JWT’s AnxietyIndex is designed as a place to discuss how brands and consumers are responding to the global recession. With daily content updates, AnxietyIndex.com includes contributions from around JWT’s network, offering a truly global perspective.
Last year we covered how brands across the world were responding to consumer anxiety over the swine flu pandemic. In the U.S. Walgreens stood out by recognizing that many people are less anxious about catching the flu than they are about getting the shot, whether because of a needle phobia, fear of side effects, etc. So the drugstore chain smartly positioned the flu shot as something to do for loved ones. In a campaign that Walgreens revived this year, components include heart-shaped bandages to cover the injection site that state “I got mine for ___” and a TV commercial featuring a young couple going about their day, encountering germs, to reveal that that they’ve immunized themselves to protect their infant twins.
This flu season Walgreens has also made the concept more tangible by putting an innovative spin on the gift card, selling $29.99 flu shot cards. While buying them might reduce givers’ anxiety about their loved ones’ health, some recipients may be less than delighted with the gift (“Socks and underwear don’t look so bad now, eh?” as one writer put it). But smartly, Walgreens is also touting the cards as gifts for people in need, with a mommy blogger campaign called Acts of Wellness. Ten bloggers each got five flu shot gift cards to give away to people in their community, extending the idea of protecting loved ones to helping the vulnerable.
One of the many anxieties surrounding the environment is the condition in which we’re leaving the planet for future generations. Hanes taps into this concern with a humorous commercial for its EcoSmart line of T-shirts, briefs and socks. Two guys stroll through a mall in seemingly similar outfits. But the voiceover reveals that James, who’s wearing Hanes EcoSmart items, is “doing his part to help the environment for future generations,” with clothing made from recycled fiber and powered by renewable energy. The less conscientious Pete, on the other hand, gets the stink-eye from various kids.
Hanes has also created an eco-portal, hanesgreen.com, which outlines the company’s recent greenification (a move that ties into our Maximum Disclosure trend). The site details key accomplishments to date and goals for the future.
Hanes appears to be trying to create a stigma around not being a green consumer. This tactic seems to be smart, especially in light of recent research (highlighted by The Guardian) suggesting that peer pressure is a key driver of green lifestyles. And Hanes manages to make the message clear without getting saccharine, alarmist or sappy.
As of April 16, the Census deadline, one in three Americans had failed to return their form. Many are reluctant to share information with the government, assuming it may be used to restrict their civil rights. The Census Bureau’s Web site attempts to debunk such myths and help Americans overcome any reluctance to participate.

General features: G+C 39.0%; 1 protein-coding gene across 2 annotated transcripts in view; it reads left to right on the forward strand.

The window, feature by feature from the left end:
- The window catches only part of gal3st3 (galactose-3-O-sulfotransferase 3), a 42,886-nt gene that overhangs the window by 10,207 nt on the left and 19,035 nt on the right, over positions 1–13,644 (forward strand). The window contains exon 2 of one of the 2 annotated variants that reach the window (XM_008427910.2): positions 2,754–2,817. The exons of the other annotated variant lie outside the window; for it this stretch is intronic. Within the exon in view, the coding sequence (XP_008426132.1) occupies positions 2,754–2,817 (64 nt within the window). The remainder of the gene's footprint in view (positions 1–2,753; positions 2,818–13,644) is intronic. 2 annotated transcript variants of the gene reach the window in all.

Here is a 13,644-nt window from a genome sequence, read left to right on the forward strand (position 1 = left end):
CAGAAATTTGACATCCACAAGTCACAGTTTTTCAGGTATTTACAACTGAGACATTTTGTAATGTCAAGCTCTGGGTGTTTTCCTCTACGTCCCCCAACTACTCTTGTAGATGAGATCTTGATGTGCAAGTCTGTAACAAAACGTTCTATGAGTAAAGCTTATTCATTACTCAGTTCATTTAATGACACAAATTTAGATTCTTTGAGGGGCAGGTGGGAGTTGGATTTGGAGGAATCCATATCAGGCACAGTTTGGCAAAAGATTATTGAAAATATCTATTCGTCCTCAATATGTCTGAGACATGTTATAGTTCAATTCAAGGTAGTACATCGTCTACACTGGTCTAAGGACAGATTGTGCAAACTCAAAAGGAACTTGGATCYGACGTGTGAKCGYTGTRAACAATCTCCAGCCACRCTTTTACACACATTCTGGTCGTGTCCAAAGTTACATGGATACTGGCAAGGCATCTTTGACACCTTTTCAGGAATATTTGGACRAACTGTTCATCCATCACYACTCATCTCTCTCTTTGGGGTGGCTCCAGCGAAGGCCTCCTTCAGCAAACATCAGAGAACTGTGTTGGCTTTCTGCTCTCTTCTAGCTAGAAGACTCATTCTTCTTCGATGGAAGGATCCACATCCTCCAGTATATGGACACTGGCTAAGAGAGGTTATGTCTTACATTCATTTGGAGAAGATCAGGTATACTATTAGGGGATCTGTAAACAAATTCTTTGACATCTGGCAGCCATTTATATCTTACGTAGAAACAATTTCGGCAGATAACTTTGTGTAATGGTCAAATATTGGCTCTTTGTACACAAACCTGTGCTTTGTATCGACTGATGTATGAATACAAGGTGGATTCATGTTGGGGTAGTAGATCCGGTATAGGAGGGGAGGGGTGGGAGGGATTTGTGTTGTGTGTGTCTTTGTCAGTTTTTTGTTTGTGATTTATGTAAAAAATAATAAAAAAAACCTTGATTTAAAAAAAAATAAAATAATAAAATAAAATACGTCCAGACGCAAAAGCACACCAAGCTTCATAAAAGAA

The Real Life Stories section showcases two dozen Americans of diverse backgrounds and cleverly ties their stories to the many benefits of the Census process. Chris is a compelling example of someone who’s converted into seeing how easy and innocuous the Census is. One would think that as a white male—stereotypically the most powerful demographic in America—Chris would have no issues with the Census. On the contrary, the Texan was concerned the Census would ask questions that could lead to more restrictive legislation on taxidermy, his livelihood. We see his mind change on camera as he looks over the form and realizes the requested information is “not bad.” Surely the Census Bureau hopes illegal immigrants and other groups identify with Chris’ story.
While the marketing communications for this Census have tended to be either saccharine or at the other end of the spectrum (making light of it, such as the Christopher Guest spots), the “Real Life Stories” are engaging and heartwarming. When it comes to addressing anxiety, a real human testimonial can often go a lot further than an organization or brand in delivering a message.
In the next several weeks, Americans will be participating in the U.S. Census, which is conducted every 10 years. Efforts to encourage participation have evolved markedly since the last Census was conducted, in 2000. Marketing messages are now in 28 languages, up from 17, and leverage platforms including Twitter, YouTube, Facebook, Flickr and a blog by the head of the U.S. Census Bureau. There’s also a Nascar sponsorship and a traveling exhibit, in addition to the traditional mass-media outlets.
Perhaps the biggest change is in the campaign’s tone. The theme in 2000 was “It’s your future. Don’t leave it blank.” This year the emphasis is on empowering people; lines include “It’s in your hands” and “We can’t move forward until you mail it back.” Consumer research found “a fundamental shift in attitude toward government and themselves” in the past decade, DraftFCB’s Jeff Tarakajian told The New York Times, noting that respondents said they “felt more of a sense of ‘I need to be my own master.’”
While the 2000 campaign made a subtle call to action, it’s not surprising that the tone in 2010 is more direct. People are looking for a sense of control over their destiny in nearly all areas of their lives, and the Census Bureau is smart to tap into this sentiment.